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Sami people's cultural renaissance touches Poulsbo
POULSBO — Poulsbo has a unique place in Sami history. The indigenous peoples of Scandinavia were outcasts in those countries for generations, but Sami Americans — many of whom call Poulsbo home — are celebrating their heritage.
One famous name is Anders Bahr, a Sami who came to Alaska to teach Alaskan Natives to herd reindeer. He is also known as “Arctic Moses” for his five-year trek herding reindeer across the Arctic to help the Inuvialuit in western Canada, according to “The Spirit of Poulsbo,” a local history book. Bahr chose to make Poulsbo his home until his death in 1945. He is the second cousin of Poulsbo’s Norma Hanson.
Hanson is featured in a recent book about Sami descendants in the United States, “We Stopped Forgetting,” by Ellen Marie Jensen, and gave a few details at a book reading hosted by the Poulsbo Historical Society Aug. 4.
The book tells the story of five Sami Americans — stories Jensen says are finally ready to be told. In the U.S., where mixed ethnic backgrounds are common, third- and fourth-generation Sami descendants are reconnecting with their identity.
In Scandinavia, there is “an idea you have to be one thing,” Jensen said. “They don’t have a name for mixed heritage, its taboo. America has something to [teach] — a healthy identity.”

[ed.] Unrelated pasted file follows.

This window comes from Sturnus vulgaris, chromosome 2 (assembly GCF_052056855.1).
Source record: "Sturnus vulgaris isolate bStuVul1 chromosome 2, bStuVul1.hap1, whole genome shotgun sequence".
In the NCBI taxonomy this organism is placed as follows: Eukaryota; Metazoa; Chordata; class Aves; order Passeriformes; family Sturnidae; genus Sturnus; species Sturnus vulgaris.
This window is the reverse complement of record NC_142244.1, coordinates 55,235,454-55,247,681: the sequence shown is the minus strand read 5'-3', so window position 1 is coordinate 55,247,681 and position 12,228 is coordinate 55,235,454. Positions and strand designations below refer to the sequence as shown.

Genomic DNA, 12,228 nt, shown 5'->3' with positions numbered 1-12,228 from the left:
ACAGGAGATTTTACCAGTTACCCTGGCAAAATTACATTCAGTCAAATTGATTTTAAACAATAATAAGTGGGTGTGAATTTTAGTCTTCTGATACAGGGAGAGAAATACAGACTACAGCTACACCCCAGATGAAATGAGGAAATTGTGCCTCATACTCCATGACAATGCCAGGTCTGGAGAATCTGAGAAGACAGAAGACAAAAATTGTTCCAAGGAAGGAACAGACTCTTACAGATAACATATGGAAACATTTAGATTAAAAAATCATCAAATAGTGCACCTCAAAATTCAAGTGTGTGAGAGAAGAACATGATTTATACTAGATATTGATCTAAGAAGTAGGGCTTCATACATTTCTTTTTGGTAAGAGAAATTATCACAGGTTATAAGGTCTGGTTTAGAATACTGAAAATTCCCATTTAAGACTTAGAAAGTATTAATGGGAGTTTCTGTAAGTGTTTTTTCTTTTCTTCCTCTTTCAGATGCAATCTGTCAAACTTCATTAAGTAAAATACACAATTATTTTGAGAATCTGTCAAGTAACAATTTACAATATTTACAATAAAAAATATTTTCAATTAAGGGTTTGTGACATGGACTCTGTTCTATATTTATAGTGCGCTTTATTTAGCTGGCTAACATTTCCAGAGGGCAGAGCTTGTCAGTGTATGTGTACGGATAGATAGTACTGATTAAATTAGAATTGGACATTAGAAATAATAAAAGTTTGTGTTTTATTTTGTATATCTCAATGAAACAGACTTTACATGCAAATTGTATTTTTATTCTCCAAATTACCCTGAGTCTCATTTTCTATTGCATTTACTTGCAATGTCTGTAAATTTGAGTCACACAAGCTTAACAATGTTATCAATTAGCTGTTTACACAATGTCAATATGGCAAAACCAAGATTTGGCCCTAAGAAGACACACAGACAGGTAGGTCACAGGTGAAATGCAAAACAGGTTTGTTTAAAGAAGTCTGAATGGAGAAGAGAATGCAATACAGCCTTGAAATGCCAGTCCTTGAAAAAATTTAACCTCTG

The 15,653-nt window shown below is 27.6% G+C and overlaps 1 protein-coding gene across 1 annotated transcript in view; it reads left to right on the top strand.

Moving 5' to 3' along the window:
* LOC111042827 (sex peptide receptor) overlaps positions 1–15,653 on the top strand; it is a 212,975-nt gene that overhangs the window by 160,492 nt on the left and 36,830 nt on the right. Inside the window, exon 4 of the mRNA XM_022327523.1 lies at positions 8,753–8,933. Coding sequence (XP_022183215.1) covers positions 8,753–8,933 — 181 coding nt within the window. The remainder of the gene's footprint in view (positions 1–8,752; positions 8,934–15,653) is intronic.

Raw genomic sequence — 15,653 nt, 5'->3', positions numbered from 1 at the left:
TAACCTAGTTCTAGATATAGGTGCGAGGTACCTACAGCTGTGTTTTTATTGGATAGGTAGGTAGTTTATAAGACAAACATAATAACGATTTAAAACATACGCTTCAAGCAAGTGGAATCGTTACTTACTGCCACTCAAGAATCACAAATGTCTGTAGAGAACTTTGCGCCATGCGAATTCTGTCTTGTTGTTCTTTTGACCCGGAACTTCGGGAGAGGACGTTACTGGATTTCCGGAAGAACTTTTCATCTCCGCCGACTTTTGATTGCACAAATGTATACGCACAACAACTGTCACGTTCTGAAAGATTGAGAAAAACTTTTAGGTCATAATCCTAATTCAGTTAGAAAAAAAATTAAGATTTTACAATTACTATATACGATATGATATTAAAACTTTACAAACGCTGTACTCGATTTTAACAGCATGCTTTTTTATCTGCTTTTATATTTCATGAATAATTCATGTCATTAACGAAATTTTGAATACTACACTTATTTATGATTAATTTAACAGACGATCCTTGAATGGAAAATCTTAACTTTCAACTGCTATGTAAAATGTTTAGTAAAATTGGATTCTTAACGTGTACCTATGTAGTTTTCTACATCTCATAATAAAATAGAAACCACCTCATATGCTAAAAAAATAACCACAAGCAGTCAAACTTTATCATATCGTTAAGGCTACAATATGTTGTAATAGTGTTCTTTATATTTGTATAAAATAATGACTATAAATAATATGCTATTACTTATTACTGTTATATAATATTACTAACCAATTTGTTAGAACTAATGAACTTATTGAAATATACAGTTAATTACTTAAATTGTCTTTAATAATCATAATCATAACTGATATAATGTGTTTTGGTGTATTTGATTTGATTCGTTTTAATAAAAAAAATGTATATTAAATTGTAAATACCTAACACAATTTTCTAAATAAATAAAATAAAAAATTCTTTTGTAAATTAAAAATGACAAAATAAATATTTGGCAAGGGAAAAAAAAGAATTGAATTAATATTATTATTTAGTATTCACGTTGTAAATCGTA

One of the stories is the author’s own. Jensen knew she was Norwegian, and lived in Oslo for a time when she was a child. She remembers her grandmother spoke with an accent different from other Norwegians. During the 1994 Winter Olympics in Oslo, Jensen saw people dressed in very different clothing — she knows now it was gakti, traditional Sami wear — and asked her father about it. He said they were Sami, and so was she.
“I began my journey that day,” Jensen said. She later saw her Norwegian relatives with new eyes.
“There were a lot of really painful stories,” she told the audience. Her uncles told her, “We didn’t tell you [of being Sami], because we didn’t want you to be burdened by our pain.”
The Sami traditionally live in the northernmost parts of Finland, Sweden and Norway, known now as Sapmi. But Sami were denied many rights in those countries and experienced a forced assimilation policy similar to the Native Americans.
In the late 1800s, when the U.S. was experiencing mass European immigration, many Sami were recorded as Norwegian, Finnish or Swedish and didn’t correct that identification.
Hanson’s grandfather was one of those immigrants who shed his Sami roots. Her grandfather was Mikkel Anderson Bahr, who moved from Norway to Minnesota in the 1880s. After meeting his wife, who was from southern Norway, the family moved to Poulsbo around 1915. Hanson grew up with Norwegian traditions, on family land off Liberty Road in West Poulsbo.
“I didn’t know I was any different growing up,” Hanson said, adding that her grandmother told her of her heritage after Mikkel died. “I wasn’t ashamed of being Sami because I didn’t know I was.”